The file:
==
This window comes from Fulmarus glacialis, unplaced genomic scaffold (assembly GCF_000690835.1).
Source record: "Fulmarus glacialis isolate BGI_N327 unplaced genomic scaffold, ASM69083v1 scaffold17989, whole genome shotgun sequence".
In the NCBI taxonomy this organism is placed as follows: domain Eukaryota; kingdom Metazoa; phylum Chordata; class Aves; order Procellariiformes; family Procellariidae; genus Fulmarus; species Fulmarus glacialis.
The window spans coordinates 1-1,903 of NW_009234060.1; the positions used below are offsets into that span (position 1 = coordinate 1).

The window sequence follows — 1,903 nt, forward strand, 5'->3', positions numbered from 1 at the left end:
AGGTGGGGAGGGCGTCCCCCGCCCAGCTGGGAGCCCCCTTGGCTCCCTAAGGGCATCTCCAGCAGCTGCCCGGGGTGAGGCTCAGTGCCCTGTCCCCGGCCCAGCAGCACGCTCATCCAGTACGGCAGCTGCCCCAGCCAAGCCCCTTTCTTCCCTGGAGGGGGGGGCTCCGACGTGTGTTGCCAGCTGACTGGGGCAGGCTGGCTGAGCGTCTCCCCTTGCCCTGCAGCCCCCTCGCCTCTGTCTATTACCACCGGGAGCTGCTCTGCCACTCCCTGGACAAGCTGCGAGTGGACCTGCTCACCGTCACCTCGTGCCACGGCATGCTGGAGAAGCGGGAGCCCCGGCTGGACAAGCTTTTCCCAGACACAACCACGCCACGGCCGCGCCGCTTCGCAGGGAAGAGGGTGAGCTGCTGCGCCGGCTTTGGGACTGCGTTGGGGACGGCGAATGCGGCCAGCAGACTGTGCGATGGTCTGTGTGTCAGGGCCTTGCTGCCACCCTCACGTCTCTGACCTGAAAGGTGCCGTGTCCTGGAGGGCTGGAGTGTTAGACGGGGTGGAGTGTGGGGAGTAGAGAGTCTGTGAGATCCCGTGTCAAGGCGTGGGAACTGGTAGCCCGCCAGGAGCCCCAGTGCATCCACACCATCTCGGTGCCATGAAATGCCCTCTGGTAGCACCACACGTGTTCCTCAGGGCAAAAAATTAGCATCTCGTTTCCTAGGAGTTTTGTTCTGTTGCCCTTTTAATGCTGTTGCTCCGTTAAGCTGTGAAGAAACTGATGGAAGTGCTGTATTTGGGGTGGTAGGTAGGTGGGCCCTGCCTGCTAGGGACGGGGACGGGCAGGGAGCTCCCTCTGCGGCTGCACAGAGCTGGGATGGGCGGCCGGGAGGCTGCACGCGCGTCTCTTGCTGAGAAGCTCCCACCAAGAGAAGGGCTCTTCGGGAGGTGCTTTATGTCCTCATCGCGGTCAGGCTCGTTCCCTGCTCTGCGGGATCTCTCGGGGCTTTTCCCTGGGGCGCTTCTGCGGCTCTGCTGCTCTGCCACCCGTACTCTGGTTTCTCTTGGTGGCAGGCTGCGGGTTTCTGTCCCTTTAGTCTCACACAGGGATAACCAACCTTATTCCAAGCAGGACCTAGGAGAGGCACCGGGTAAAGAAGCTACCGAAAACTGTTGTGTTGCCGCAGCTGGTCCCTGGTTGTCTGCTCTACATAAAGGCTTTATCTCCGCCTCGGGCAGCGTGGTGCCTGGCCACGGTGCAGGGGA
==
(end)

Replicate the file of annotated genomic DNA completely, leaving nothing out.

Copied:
This window comes from Fulmarus glacialis, unplaced genomic scaffold (assembly GCF_000690835.1).
Source record: "Fulmarus glacialis isolate BGI_N327 unplaced genomic scaffold, ASM69083v1 scaffold17989, whole genome shotgun sequence".
In the NCBI taxonomy this organism is placed as follows: domain Eukaryota; kingdom Metazoa; phylum Chordata; class Aves; order Procellariiformes; family Procellariidae; genus Fulmarus; species Fulmarus glacialis.
The window spans coordinates 1-1,903 of NW_009234060.1; the positions used below are offsets into that span (position 1 = coordinate 1).

The window sequence follows — 1,903 nt, forward strand, 5'->3', positions numbered from 1 at the left end:
AGGTGGGGAGGGCGTCCCCCGCCCAGCTGGGAGCCCCCTTGGCTCCCTAAGGGCATCTCCAGCAGCTGCCCGGGGTGAGGCTCAGTGCCCTGTCCCCGGCCCAGCAGCACGCTCATCCAGTACGGCAGCTGCCCCAGCCAAGCCCCTTTCTTCCCTGGAGGGGGGGGCTCCGACGTGTGTTGCCAGCTGACTGGGGCAGGCTGGCTGAGCGTCTCCCCTTGCCCTGCAGCCCCCTCGCCTCTGTCTATTACCACCGGGAGCTGCTCTGCCACTCCCTGGACAAGCTGCGAGTGGACCTGCTCACCGTCACCTCGTGCCACGGCATGCTGGAGAAGCGGGAGCCCCGGCTGGACAAGCTTTTCCCAGACACAACCACGCCACGGCCGCGCCGCTTCGCAGGGAAGAGGGTGAGCTGCTGCGCCGGCTTTGGGACTGCGTTGGGGACGGCGAATGCGGCCAGCAGACTGTGCGATGGTCTGTGTGTCAGGGCCTTGCTGCCACCCTCACGTCTCTGACCTGAAAGGTGCCGTGTCCTGGAGGGCTGGAGTGTTAGACGGGGTGGAGTGTGGGGAGTAGAGAGTCTGTGAGATCCCGTGTCAAGGCGTGGGAACTGGTAGCCCGCCAGGAGCCCCAGTGCATCCACACCATCTCGGTGCCATGAAATGCCCTCTGGTAGCACCACACGTGTTCCTCAGGGCAAAAAATTAGCATCTCGTTTCCTAGGAGTTTTGTTCTGTTGCCCTTTTAATGCTGTTGCTCCGTTAAGCTGTGAAGAAACTGATGGAAGTGCTGTATTTGGGGTGGTAGGTAGGTGGGCCCTGCCTGCTAGGGACGGGGACGGGCAGGGAGCTCCCTCTGCGGCTGCACAGAGCTGGGATGGGCGGCCGGGAGGCTGCACGCGCGTCTCTTGCTGAGAAGCTCCCACCAAGAGAAGGGCTCTTCGGGAGGTGCTTTATGTCCTCATCGCGGTCAGGCTCGTTCCCTGCTCTGCGGGATCTCTCGGGGCTTTTCCCTGGGGCGCTTCTGCGGCTCTGCTGCTCTGCCACCCGTACTCTGGTTTCTCTTGGTGGCAGGCTGCGGGTTTCTGTCCCTTTAGTCTCACACAGGGATAACCAACCTTATTCCAAGCAGGACCTAGGAGAGGCACCGGGTAAAGAAGCTACCGAAAACTGTTGTGTTGCCGCAGCTGGTCCCTGGTTGTCTGCTCTACATAAAGGCTTTATCTCCGCCTCGGGCAGCGTGGTGCCTGGCCACGGTGCAGGGGA